Back home before you travel, programme your “out of office” messages on email and mobiles confirming your attendance at the show as an additional reminder to customers who are attending. Ideally, you should pre-arrange as many appointments/meetings on your and customer stands before the show to guarantee availability.
During the show
During the week of the show, especially on opening day, the local transport network and the entrance gates can get completely gridlocked. To avoid the risk of getting to the show late, potentially missing early visitors, give yourself loads of extra time so that you can arrive on your stand with spare time to prepare for the long day ahead looking your absolute, professional best.
My golden rules of working on an exhibition stand include; smile, look smart, don’t eat on the stand, keep the stand tidy, avoid obsessing with your phone during quieter times, keep visitor business cards and enquiry forms safe and secure (ideally nominate a team member for the duration of the show to be responsible for keeping leads and bringing them back to the UK in hand luggage). Never arrive late or leave early as many key decision-makers like to walk the floor during quieter times so be sure to have the stand staffed just in case.
Coping with the artificial hall conditions: stay hydrated, have a big breakfast at your hotel as lunch is likely to be a non- event, wear comfortable shoes, take turns to walk the floor during quieter times to stay energised as well as gather market intelligence (and freebies from other stands!). Have a sense of humour – it is tiring but chat with team members and neighbouring exhibitors to stay positive and engaged. Visitors are more likely to approach your stand if you look friendly and upbeat.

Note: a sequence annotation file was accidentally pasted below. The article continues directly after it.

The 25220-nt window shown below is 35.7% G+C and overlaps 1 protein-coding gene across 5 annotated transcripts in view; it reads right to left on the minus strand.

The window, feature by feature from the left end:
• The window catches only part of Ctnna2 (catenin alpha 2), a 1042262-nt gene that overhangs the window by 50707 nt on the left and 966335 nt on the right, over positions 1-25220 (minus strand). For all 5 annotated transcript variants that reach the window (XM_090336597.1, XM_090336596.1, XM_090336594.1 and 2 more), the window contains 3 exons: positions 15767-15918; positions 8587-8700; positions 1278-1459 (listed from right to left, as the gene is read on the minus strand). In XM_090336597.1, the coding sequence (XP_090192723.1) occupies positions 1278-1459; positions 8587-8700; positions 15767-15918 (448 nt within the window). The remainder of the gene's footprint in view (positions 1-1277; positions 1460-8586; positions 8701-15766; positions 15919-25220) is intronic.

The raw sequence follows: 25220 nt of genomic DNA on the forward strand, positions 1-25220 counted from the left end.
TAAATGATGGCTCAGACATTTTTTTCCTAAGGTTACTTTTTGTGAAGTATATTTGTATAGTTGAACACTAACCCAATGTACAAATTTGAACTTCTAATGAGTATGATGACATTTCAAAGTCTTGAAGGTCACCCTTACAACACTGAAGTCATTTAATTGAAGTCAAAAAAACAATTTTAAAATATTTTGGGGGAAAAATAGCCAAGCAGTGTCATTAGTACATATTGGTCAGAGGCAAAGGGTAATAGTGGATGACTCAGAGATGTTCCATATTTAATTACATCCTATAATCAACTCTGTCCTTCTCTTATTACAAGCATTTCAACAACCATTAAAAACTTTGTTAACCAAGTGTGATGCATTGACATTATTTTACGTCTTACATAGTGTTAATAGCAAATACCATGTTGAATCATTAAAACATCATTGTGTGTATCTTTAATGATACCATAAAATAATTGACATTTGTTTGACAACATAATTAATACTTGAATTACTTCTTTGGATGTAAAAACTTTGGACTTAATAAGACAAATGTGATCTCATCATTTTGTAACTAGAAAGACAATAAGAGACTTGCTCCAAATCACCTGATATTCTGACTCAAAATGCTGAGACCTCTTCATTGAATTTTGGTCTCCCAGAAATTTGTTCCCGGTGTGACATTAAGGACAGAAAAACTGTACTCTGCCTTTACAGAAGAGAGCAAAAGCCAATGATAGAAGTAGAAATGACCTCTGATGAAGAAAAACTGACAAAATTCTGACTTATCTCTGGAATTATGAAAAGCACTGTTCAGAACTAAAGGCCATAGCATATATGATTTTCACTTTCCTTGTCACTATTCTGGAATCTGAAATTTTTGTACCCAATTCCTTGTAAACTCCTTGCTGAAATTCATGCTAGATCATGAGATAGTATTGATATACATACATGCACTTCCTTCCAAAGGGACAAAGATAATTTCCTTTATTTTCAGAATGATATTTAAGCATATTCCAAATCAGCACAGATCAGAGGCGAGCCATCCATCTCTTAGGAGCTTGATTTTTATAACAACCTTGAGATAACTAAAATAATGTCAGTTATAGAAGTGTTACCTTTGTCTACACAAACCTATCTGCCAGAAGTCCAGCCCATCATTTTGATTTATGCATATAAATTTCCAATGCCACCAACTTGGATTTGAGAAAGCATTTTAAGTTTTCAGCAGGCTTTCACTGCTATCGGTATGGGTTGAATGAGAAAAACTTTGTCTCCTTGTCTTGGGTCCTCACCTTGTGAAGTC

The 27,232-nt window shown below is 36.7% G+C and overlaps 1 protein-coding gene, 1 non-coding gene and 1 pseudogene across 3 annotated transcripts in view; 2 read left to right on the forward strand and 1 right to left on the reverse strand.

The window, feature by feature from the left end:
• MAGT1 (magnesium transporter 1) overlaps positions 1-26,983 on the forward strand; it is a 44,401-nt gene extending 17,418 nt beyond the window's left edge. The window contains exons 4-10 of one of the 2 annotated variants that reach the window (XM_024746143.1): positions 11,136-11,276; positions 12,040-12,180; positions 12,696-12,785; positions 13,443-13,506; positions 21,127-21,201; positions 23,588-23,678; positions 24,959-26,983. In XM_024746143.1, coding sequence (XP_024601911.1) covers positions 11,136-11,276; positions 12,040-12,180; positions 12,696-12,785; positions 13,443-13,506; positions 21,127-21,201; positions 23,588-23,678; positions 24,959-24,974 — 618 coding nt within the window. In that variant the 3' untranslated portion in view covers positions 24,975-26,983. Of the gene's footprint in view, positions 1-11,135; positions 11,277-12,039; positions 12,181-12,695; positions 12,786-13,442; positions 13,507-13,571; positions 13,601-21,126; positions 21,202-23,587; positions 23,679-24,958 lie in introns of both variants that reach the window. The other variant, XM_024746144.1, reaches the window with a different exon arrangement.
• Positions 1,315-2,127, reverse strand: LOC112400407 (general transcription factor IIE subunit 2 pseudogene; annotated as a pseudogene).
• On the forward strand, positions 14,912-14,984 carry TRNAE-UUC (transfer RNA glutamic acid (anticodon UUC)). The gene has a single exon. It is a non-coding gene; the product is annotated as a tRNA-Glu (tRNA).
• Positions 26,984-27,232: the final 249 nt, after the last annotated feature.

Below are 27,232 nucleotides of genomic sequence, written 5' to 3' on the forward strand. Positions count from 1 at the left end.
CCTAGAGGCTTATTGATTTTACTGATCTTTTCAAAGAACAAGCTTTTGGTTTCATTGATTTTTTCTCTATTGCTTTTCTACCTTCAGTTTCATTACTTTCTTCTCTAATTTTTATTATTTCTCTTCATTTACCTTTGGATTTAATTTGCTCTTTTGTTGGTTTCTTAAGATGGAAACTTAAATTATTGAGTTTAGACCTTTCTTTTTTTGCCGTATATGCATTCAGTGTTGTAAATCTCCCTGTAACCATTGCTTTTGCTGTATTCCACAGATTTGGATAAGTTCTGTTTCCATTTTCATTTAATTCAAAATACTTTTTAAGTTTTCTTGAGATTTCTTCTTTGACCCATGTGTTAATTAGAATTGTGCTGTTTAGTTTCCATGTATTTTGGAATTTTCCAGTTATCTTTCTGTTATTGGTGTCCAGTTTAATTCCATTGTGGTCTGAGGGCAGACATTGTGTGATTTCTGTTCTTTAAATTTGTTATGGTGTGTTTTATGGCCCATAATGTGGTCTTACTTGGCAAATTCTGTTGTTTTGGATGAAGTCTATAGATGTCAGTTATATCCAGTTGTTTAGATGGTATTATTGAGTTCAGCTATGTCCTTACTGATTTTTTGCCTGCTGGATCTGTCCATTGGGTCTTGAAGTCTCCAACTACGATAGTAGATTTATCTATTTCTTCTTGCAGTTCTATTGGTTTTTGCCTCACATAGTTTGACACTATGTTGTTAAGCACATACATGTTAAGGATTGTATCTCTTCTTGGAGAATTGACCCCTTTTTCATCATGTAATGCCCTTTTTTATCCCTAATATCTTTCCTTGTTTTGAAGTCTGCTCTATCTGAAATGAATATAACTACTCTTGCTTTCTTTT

To further raise profile and maximise return on your investment take advantage of any speaker/presentation slots, conference discussion panels, daily exhibition newspaper editions, mobile film crews and on-stand parties. You may want to consider running a competition or hosting a very British event like a tea party to get footfall to your stand. We did this at the Met Office when we exhibited in Germany and it secured several column inches in the exhibition daily newspaper.
Don’t forget to use social media during the show to keep your customers up to date on how things are going as well as to share any product or conference feedback. The show will usually have its own hashtags and twitter account, so you can engage with delegates and other exhibitors that way too.
After the Show